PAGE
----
Planned Toll Road Through Environmental Preserve Suffers Setback

There is sometimes not a lot of good news on the environmental front these days in Florida.

This week was different.

The Orange County Commission voted 6-1 to withdraw its support for a proposed extension of a developer-fueled extension of the Osceola Expressway through a portion of Split Oak Forest Wildlife and Environmental Area.

The county officials’ earlier support played a role in a decision by a state agency last year to approve granting an easement to allow the road’s route to cut through the 1,700=acre preserve .

Orange County voters had already voted overwhelmingly against allowing the road to run through this popular outdoor recreation venue and it was that public sentiment that played a role in Orange County’s reversal, the Orlando Sentinel reported.

The fact is that building roads through environmental preserves always diminishes them.

The incessant thrum of traffic drowns out natural sounds—the songs of birds, the ruffle of tree foliage in a brisk wind, the sound of our own footsteps.

It is too early to say whether Orange County’s decision will derail the toll road, given its developer support and the fact that officials in Tallahassee these days are more apt to side with developer wishes than not.

An update on the project is scheduled to occur when the Florida Fish and Wildlife Conservation Commission, which is the state agency that manages the property., meets next month in Orlando.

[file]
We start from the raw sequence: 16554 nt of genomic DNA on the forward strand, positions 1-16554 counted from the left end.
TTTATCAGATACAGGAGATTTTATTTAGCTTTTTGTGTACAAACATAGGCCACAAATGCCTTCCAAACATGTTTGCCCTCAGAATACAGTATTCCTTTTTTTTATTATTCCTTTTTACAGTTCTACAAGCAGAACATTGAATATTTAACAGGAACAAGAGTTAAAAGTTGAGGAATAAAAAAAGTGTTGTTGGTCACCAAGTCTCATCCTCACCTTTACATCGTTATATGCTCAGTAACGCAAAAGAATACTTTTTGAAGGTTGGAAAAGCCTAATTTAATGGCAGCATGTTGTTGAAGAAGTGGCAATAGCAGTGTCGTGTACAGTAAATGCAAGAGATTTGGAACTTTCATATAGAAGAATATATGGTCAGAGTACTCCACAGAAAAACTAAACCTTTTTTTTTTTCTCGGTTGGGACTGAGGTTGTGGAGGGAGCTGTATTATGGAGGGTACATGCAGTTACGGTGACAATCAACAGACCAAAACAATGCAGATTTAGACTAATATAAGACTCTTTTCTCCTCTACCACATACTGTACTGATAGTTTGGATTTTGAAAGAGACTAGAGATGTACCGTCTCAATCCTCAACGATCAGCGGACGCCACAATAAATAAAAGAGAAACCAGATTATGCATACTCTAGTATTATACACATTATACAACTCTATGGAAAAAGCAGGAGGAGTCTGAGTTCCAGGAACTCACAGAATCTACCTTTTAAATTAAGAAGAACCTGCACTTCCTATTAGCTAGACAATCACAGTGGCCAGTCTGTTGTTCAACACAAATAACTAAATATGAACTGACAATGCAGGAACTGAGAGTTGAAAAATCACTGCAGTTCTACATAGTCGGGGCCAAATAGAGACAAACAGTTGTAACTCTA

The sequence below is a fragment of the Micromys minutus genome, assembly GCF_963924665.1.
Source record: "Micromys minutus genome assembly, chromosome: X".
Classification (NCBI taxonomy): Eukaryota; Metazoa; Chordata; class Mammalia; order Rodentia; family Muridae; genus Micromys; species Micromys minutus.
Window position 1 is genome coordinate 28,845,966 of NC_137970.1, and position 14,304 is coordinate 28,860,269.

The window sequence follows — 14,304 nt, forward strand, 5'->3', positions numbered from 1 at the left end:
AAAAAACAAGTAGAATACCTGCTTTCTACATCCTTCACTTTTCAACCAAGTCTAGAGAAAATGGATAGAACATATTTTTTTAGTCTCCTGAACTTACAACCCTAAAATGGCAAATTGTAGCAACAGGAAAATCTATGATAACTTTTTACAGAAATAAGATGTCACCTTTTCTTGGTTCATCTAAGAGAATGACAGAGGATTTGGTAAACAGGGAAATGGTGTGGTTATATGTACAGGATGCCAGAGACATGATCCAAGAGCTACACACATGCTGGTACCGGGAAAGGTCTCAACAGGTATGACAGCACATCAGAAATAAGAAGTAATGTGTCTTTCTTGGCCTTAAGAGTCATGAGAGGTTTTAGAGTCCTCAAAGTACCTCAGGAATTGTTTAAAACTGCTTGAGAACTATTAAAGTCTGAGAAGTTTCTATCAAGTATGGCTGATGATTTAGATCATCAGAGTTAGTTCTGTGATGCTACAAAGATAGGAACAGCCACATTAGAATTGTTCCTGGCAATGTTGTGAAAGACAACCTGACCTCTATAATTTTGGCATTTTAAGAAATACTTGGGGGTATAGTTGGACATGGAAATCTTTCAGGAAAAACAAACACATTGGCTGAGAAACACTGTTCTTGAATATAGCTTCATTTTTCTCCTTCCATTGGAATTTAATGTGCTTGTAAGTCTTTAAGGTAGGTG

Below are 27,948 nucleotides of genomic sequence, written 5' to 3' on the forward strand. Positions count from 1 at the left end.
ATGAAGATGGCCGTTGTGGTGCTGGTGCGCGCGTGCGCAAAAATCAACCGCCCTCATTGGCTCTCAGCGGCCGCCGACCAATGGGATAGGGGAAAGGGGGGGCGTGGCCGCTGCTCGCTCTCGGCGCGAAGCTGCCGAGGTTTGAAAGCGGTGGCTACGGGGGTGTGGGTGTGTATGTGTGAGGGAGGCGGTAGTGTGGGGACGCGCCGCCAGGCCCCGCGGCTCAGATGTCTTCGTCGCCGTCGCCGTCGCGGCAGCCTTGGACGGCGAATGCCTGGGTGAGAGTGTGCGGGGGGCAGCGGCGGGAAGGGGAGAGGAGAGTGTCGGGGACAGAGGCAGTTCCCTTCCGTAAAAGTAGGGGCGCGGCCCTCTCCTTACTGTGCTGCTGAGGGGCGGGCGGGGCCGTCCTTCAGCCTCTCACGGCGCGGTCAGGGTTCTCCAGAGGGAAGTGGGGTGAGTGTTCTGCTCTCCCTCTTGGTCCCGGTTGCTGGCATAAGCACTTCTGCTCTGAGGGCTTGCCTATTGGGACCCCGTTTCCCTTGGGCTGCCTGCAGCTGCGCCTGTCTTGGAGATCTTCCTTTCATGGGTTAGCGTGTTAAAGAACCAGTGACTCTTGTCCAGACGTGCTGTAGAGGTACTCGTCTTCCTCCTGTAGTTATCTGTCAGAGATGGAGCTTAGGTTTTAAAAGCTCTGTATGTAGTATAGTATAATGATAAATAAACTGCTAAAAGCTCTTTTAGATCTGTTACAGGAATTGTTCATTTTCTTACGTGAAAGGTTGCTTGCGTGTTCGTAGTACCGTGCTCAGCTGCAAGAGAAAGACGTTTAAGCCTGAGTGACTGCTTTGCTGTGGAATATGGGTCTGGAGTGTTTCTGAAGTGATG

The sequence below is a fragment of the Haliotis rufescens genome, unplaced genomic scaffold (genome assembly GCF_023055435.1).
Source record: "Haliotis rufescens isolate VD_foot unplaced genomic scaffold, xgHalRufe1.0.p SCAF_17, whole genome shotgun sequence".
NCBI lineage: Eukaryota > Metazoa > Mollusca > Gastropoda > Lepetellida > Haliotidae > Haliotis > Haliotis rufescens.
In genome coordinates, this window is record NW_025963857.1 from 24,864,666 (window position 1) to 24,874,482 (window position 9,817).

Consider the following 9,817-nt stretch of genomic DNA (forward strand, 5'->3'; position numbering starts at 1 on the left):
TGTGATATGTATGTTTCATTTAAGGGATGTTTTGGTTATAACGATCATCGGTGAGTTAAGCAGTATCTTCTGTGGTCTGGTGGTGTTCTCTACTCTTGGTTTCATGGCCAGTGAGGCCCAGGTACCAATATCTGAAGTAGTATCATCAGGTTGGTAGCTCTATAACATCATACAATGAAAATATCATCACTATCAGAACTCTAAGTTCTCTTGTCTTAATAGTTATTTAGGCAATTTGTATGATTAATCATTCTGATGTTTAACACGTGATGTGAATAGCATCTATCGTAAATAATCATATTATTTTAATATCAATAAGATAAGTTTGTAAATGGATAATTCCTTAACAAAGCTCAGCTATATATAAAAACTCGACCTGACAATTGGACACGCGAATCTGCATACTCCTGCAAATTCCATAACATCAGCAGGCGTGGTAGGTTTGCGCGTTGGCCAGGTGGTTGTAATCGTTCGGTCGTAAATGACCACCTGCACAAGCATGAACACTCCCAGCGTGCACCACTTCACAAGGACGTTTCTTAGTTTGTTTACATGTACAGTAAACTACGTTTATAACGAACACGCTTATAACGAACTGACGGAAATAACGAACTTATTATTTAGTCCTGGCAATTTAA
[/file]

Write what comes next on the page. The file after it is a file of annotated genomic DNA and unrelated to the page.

This is worth watching because of its implications here in Polk County.

As many of you know, construction is already underway on a new toll road that will level the scenic oak hammock at the northeast corner of the Marshall Hampton Reserve across Lake Hancock from Circle B Bar Reserve.

More troubling is a plan unveiled at a County Commission retreat as an unfunded “need” a few years ago to realign Deen Still Road in the Green Swamp to create a new route that would cut through the Hampton Tract and Colt Creek State Park to create a more direct route for truck traffic between U.S. 27 and U.S. 98.

That revived a proposal briefly advanced by Florida Department of Transportation officials in the 1970s that likely stalled when the state declared a good portion of the Green Swamp as an Area of Critical State Concern because of its importance to the region’s water supplies. The Green Swamp is also the hub of a system of regional wildlife corridors and more and faster traffic is not good news for migrating wildlife.

Fortunately, there is no money at this point to build that road and there is unlikely to be enough money from local sources now that the current County Commission decided recently to reject the idea of having a sales tax referendum to fund projects like this.

What some future County Commission might decide, as the Orange County example shows, could change all of this.

The public needs to be vigilant.



Posted in Group Conservation Issues.